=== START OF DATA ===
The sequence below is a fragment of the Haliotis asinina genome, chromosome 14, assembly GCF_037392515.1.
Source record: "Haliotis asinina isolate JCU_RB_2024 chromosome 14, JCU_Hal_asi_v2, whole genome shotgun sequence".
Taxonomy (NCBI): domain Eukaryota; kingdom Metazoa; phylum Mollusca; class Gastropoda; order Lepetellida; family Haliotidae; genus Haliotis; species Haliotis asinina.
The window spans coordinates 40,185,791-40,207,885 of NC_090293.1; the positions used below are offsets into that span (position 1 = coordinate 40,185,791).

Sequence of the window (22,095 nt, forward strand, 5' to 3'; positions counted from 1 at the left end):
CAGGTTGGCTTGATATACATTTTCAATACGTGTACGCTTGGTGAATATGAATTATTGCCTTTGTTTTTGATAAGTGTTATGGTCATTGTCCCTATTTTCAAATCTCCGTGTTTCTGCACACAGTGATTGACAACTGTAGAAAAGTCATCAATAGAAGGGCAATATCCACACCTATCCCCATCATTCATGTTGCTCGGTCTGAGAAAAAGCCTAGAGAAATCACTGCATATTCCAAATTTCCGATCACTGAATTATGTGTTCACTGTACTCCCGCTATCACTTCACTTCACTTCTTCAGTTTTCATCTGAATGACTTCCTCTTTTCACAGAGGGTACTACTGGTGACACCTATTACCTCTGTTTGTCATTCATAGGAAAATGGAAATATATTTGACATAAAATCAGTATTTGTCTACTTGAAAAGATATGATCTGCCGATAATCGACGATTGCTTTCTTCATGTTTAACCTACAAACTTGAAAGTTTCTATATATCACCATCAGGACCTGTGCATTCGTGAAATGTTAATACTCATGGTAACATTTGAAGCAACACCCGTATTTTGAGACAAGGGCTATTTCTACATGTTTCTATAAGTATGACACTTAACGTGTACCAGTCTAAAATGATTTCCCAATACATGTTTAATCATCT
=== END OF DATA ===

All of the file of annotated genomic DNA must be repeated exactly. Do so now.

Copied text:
The sequence below is a fragment of the Haliotis asinina genome, chromosome 14, assembly GCF_037392515.1.
Source record: "Haliotis asinina isolate JCU_RB_2024 chromosome 14, JCU_Hal_asi_v2, whole genome shotgun sequence".
Taxonomy (NCBI): domain Eukaryota; kingdom Metazoa; phylum Mollusca; class Gastropoda; order Lepetellida; family Haliotidae; genus Haliotis; species Haliotis asinina.
The window spans coordinates 40,185,791-40,207,885 of NC_090293.1; the positions used below are offsets into that span (position 1 = coordinate 40,185,791).

Sequence of the window (22,095 nt, forward strand, 5' to 3'; positions counted from 1 at the left end):
CAGGTTGGCTTGATATACATTTTCAATACGTGTACGCTTGGTGAATATGAATTATTGCCTTTGTTTTTGATAAGTGTTATGGTCATTGTCCCTATTTTCAAATCTCCGTGTTTCTGCACACAGTGATTGACAACTGTAGAAAAGTCATCAATAGAAGGGCAATATCCACACCTATCCCCATCATTCATGTTGCTCGGTCTGAGAAAAAGCCTAGAGAAATCACTGCATATTCCAAATTTCCGATCACTGAATTATGTGTTCACTGTACTCCCGCTATCACTTCACTTCACTTCTTCAGTTTTCATCTGAATGACTTCCTCTTTTCACAGAGGGTACTACTGGTGACACCTATTACCTCTGTTTGTCATTCATAGGAAAATGGAAATATATTTGACATAAAATCAGTATTTGTCTACTTGAAAAGATATGATCTGCCGATAATCGACGATTGCTTTCTTCATGTTTAACCTACAAACTTGAAAGTTTCTATATATCACCATCAGGACCTGTGCATTCGTGAAATGTTAATACTCATGGTAACATTTGAAGCAACACCCGTATTTTGAGACAAGGGCTATTTCTACATGTTTCTATAAGTATGACACTTAACGTGTACCAGTCTAAAATGATTTCCCAATACATGTTTAATCATCT